Degraded signals are the bane of a wireless system, yet the RF environment increasingly is cluttered with potential hazards to clear signals. One of the most fundamental signal threats is passive intermodulation interference, or PIM.
Passive intermodulation distortion exists at some level in all passive systems. But when inferior parts are used or incorrect installation of equipment occurs, the distortion can result in degraded system performance. Therefore, RF engineers should pay particular attention to avoiding errors in installation procedures and inferior materials.
The first step in assessing the vulnerability of a system is the intermodulation study. As performed by LBA, this study encompasses all radiators in the area, on all frequencies likely to interact. Highly computation-intensive, a massive number of frequency combinations are evaluated to determine those combinations capable of interfering within the pass bands of the system receivers. These intermodulation interferences are determined to the 5th or 7th order, as desired by the client.
Third-order PIM gives the highest level of self-interference, followed by 5th and 7th order. The third-order products can spread by three times the channel bandwidth; thus, a 10 MHz LTE signal would interfere over at least 30 MHz. Not too long ago, careful frequency planning could eliminate concerns about PIM. Unfortunately, in LTE and 4G networks, the probability of interference is enhanced—making PIM a larger concern.
PIM is caused by a myriad of things, most of them sitting in plain view: site guy wires, rusty materials, poor quality plating on connectors, and contaminated conducting and dielectric materials. In today’s systems, there are more components than ever in the RF transmission path, including cables, antennas, and amplifiers. Each additional component is another potential source of signal degradation. This multiplicity of components contributes to increasing loss and liabilities in system performance.
Components of antenna systems should be a PIM focus during installation. Installers should look for poor quality and damaged jumpers, adapters, and connectors. Furthermore, while analyzing the overall system performance of a cluster of cell sites, engineers can help reduce the threat of PIM by carefully and methodically testing base station equipment.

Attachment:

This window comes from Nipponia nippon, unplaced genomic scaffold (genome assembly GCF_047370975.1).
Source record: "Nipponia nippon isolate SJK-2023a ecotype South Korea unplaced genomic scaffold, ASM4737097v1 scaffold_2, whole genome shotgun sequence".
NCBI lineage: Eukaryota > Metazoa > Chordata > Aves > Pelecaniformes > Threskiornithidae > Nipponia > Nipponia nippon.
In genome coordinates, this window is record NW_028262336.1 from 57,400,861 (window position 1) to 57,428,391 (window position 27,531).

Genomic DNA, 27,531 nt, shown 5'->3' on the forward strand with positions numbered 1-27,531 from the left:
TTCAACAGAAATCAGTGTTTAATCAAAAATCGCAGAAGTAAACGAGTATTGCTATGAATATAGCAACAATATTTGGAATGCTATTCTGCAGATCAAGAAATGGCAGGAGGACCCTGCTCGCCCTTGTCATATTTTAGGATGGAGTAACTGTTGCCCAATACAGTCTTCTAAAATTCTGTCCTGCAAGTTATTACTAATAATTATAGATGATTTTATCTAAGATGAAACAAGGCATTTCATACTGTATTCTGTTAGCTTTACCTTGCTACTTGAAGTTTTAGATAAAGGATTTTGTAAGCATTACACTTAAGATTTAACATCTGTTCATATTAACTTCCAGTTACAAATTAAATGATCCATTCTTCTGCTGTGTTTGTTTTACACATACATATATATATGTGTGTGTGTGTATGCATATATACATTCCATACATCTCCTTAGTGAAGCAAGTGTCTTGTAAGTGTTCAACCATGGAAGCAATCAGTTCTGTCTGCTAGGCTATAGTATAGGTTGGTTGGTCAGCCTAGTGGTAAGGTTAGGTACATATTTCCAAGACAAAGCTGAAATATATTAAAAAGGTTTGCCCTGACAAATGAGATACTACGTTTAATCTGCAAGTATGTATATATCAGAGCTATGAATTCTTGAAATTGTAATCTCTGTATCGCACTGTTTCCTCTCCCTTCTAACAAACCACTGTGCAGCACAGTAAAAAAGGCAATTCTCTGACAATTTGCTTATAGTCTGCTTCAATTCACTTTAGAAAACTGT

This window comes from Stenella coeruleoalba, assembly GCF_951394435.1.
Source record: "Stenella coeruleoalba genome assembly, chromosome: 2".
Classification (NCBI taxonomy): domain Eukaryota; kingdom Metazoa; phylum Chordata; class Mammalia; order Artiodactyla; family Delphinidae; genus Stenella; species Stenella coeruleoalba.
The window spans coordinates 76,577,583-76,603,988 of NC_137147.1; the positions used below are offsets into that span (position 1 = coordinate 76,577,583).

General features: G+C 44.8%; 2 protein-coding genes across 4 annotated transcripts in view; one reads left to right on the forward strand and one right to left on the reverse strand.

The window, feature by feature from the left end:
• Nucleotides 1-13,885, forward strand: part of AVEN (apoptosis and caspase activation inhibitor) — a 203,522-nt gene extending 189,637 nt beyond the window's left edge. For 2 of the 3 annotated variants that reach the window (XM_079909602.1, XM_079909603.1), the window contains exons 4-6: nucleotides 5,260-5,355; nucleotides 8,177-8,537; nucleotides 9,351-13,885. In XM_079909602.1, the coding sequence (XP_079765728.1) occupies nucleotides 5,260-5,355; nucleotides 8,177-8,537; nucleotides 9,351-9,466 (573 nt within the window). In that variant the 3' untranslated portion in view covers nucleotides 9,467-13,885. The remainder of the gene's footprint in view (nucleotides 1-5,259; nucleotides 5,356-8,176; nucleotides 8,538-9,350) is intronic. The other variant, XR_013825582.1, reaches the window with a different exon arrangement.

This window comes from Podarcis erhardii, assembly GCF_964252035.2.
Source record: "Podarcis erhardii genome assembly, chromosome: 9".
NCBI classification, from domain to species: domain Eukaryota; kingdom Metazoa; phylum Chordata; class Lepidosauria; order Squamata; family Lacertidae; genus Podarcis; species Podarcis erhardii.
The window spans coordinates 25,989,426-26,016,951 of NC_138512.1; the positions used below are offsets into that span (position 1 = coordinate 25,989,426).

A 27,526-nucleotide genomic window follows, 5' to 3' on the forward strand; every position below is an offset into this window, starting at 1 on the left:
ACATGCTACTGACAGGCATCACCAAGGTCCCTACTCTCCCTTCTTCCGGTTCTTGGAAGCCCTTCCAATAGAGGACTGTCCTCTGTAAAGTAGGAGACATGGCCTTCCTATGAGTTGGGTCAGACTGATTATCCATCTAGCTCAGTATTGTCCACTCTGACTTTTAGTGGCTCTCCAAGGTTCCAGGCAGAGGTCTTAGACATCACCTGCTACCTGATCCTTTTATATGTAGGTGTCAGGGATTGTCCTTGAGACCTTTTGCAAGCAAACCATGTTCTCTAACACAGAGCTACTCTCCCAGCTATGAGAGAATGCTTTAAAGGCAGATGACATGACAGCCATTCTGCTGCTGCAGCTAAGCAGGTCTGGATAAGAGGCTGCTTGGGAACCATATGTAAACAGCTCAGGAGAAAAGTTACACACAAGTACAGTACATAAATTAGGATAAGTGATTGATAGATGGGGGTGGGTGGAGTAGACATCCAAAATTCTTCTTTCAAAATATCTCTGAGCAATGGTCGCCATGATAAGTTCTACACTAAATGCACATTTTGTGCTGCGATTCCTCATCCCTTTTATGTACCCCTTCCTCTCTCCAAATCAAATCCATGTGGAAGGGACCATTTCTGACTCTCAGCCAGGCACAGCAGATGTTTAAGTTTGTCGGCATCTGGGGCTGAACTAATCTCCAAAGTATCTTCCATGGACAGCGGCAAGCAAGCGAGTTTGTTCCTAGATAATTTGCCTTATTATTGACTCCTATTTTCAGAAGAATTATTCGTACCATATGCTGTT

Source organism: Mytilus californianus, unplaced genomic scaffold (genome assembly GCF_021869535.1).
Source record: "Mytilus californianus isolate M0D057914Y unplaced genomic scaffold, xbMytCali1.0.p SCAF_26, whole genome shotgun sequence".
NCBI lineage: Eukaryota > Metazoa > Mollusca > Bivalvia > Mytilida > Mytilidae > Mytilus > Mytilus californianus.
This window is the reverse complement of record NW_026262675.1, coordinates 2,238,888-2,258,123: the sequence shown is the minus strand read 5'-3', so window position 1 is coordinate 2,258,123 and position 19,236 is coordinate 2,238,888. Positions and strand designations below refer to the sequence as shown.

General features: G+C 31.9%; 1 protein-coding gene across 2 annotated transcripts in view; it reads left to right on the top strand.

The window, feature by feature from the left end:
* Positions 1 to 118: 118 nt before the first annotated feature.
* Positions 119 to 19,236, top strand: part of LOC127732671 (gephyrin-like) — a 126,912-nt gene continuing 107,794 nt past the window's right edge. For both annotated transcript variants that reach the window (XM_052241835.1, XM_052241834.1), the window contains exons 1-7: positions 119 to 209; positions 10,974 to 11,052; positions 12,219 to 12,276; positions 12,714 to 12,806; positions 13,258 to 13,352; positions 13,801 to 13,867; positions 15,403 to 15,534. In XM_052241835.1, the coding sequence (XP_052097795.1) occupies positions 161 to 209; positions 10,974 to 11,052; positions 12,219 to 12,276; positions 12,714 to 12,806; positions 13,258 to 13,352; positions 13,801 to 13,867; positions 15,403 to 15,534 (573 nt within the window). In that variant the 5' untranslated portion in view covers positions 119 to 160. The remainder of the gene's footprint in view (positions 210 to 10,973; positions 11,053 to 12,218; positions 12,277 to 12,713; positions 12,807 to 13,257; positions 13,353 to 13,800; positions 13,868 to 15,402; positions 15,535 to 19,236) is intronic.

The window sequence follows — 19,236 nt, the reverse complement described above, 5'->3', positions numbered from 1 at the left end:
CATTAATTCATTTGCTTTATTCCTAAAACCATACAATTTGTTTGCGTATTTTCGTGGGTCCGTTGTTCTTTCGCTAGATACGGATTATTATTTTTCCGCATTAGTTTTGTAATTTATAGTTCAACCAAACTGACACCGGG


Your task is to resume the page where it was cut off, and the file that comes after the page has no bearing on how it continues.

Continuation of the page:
Find an FAQ on Interference at http://www.lbagroup.com/associates/intfaq.php.
Monitoring and field testing of PIM has changed through the years. Historically, PIM of components was measured and evaluated within a properly isolated anechoic chamber. Various ad hoc field tests were used to attempt to isolate egregious local problems. However, new test equipment and procedures allow detailed on-site antenna measurements with portable PIM generators / test analyzers. However, where PIM is emanating from non-system components, the old field tests and engineering experience may still be needed to find the offending generator!
Some other suggestions for avoiding PIM include properly installing coaxial cable connectors. A clean, square, properly deburred, and debris-free cable is required for low PIM. Corroded joints that radiate intermodulation distortion products obviously should not pass muster. Even rust on a tower itself can be problematic in respect to PIM. For antennas to operate as designed for maximum RF propagation, no internal or external corrosion or unwanted mechanical stresses should be acceptable. Rooftop and stealth environments have their own problems like loose air handler panels, signage, supports, and stealth materials themselves.
For mobile wireless networks to perform properly and reach their full operating potential, each included antenna must also comply with its design standard. When an overall antenna system does not operate to its standard in conjunction with the base station equipment, several detrimental outcomes can occur: lost revenue, customer complaints resulting in churn, and increased infrastructure cost, as well as a reduction in cell site coverage area. For these reasons, PIM is a growing concern among wireless operators.
LBA Group Inc. offers RF engineering design and performance consulting that can assist with the process of producing and maintaining clear signals. These solutions include distributed antenna systems (DAS), RF safety compliance and training modules, and PIM evaluations. For more information contact Mike Britner at 252-757-0279 or firstname.lastname@example.org.
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